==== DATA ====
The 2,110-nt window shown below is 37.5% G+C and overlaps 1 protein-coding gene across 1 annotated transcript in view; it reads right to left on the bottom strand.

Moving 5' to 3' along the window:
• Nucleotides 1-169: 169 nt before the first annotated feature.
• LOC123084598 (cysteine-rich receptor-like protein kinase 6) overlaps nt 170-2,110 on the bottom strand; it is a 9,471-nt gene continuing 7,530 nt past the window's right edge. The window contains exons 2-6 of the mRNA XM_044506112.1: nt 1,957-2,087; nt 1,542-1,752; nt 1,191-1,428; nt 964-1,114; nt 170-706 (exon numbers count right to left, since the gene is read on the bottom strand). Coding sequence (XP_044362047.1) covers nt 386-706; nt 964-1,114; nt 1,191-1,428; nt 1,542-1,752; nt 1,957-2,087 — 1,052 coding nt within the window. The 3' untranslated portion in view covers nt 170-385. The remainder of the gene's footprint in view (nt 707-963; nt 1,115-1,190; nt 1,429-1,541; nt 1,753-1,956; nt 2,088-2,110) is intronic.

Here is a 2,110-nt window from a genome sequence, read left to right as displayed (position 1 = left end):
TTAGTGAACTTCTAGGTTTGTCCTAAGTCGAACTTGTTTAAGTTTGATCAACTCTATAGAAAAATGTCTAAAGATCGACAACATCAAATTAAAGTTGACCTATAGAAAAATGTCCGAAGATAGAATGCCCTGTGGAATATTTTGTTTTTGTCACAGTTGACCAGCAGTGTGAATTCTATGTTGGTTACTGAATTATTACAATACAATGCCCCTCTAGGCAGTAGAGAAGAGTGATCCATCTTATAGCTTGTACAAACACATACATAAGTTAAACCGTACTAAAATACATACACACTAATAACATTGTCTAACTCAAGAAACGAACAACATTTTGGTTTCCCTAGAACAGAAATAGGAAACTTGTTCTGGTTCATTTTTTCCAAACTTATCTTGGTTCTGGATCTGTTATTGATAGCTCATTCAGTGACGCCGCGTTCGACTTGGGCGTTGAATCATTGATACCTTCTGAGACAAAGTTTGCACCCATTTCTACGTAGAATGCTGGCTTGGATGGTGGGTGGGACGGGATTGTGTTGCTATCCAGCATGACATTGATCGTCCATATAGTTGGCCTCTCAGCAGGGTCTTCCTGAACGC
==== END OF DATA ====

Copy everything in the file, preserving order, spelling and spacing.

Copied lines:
The 2,110-nt window shown below is 37.5% G+C and overlaps 1 protein-coding gene across 1 annotated transcript in view; it reads right to left on the bottom strand.

Moving 5' to 3' along the window:
• Nucleotides 1-169: 169 nt before the first annotated feature.
• LOC123084598 (cysteine-rich receptor-like protein kinase 6) overlaps nt 170-2,110 on the bottom strand; it is a 9,471-nt gene continuing 7,530 nt past the window's right edge. The window contains exons 2-6 of the mRNA XM_044506112.1: nt 1,957-2,087; nt 1,542-1,752; nt 1,191-1,428; nt 964-1,114; nt 170-706 (exon numbers count right to left, since the gene is read on the bottom strand). Coding sequence (XP_044362047.1) covers nt 386-706; nt 964-1,114; nt 1,191-1,428; nt 1,542-1,752; nt 1,957-2,087 — 1,052 coding nt within the window. The 3' untranslated portion in view covers nt 170-385. The remainder of the gene's footprint in view (nt 707-963; nt 1,115-1,190; nt 1,429-1,541; nt 1,753-1,956; nt 2,088-2,110) is intronic.

Here is a 2,110-nt window from a genome sequence, read left to right as displayed (position 1 = left end):
TTAGTGAACTTCTAGGTTTGTCCTAAGTCGAACTTGTTTAAGTTTGATCAACTCTATAGAAAAATGTCTAAAGATCGACAACATCAAATTAAAGTTGACCTATAGAAAAATGTCCGAAGATAGAATGCCCTGTGGAATATTTTGTTTTTGTCACAGTTGACCAGCAGTGTGAATTCTATGTTGGTTACTGAATTATTACAATACAATGCCCCTCTAGGCAGTAGAGAAGAGTGATCCATCTTATAGCTTGTACAAACACATACATAAGTTAAACCGTACTAAAATACATACACACTAATAACATTGTCTAACTCAAGAAACGAACAACATTTTGGTTTCCCTAGAACAGAAATAGGAAACTTGTTCTGGTTCATTTTTTCCAAACTTATCTTGGTTCTGGATCTGTTATTGATAGCTCATTCAGTGACGCCGCGTTCGACTTGGGCGTTGAATCATTGATACCTTCTGAGACAAAGTTTGCACCCATTTCTACGTAGAATGCTGGCTTGGATGGTGGGTGGGACGGGATTGTGTTGCTATCCAGCATGACATTGATCGTCCATATAGTTGGCCTCTCAGCAGGGTCTTCCTGAACGC